If you're that keen in diving into 18th and 19th century history, you might want to have a look at the industrial revolution, propelled by the Watt steam engine, an English invention, the electrical motor, also from English soil; the first battery, an Italian invention, the first electrical cirquit, a German invention, before we move on to the icons in electrical engineering from the second half of the 19th century like Nicolai Tesla, Thomas Edison, Graham Bell and Ernst Werner von Siemens for your share of innovations which are closer to the field of technology we are currently discussing.

Other noteworthy 18th century events are the Anglo-Chinese wars, which show the Chinese long-standing knack at enforcing trade deficits.

And, since we live in the present after all, China's huge trade surplusses, or its leadership in counterfeiting, which accounts for 8% of its GDP.

Reply Parent Score: 0

RE[3]: Its a cultural thing
by unclefester on Fri 6th Jan 2012 01:14 in reply to "RE[2]: Its a cultural thing"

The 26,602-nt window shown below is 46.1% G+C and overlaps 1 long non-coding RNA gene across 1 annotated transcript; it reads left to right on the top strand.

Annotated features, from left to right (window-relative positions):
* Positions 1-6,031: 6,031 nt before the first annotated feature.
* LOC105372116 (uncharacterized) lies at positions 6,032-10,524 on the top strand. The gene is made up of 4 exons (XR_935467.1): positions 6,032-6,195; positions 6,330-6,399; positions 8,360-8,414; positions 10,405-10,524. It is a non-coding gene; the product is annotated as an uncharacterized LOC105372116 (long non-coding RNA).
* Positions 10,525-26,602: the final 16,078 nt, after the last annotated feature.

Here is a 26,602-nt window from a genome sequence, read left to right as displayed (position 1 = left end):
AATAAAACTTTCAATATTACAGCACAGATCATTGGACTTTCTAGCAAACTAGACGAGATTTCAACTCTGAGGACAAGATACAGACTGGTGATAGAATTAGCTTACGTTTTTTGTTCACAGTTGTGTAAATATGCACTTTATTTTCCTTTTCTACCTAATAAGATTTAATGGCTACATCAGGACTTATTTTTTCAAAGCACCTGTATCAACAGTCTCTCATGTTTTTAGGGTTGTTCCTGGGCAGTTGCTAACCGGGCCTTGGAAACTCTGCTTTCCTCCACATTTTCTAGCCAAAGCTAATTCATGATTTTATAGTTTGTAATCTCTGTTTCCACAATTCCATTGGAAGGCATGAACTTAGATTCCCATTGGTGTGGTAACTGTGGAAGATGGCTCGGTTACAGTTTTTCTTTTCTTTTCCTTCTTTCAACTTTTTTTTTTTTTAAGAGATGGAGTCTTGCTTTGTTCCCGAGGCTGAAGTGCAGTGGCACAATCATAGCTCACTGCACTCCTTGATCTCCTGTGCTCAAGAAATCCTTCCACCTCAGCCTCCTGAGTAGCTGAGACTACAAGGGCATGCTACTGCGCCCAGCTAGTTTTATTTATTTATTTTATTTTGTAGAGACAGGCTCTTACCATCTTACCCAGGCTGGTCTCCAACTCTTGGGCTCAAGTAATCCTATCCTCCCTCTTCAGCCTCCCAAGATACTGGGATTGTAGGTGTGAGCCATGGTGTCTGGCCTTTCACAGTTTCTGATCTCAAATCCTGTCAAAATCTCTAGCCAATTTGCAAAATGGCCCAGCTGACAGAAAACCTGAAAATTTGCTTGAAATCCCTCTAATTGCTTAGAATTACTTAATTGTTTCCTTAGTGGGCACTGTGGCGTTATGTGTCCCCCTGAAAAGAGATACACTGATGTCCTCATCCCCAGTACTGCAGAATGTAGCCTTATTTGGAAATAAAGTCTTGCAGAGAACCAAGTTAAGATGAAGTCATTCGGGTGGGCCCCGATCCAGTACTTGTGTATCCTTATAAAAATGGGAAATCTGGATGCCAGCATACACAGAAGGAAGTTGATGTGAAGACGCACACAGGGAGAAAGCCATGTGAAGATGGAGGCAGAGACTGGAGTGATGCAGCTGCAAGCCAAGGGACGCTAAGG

unclefester Member since:
2007-01-13

The reality is that westerners weren't even able to make very high quality copies of many Chinese and Japanese products. No western company has ever created ceramic or enamel work to the same standards as the Chinese or Japanese master craftsmen. Louis Faberge (of enamel Easter egg fame) was considered second rate by the leading Japanese enamel craftsmen.

If you think Delft pottery compares in anyway to Chinese porcelain you have rocks in your head. Delft may have be distinctive but it was crudely made rubbish.

The average western isn't aware that the Chinese and Japanese make many extraordinarily high quality original products. The top Japanese and Chinese hand made mechanical watches make any Rolex or Omega look like a piece of over-priced mass-produced junk (which in reality they are) in comparison.

Western countries obtained access to Chinese and Japanese technology by literally invading the countries and stealing their trade secrets.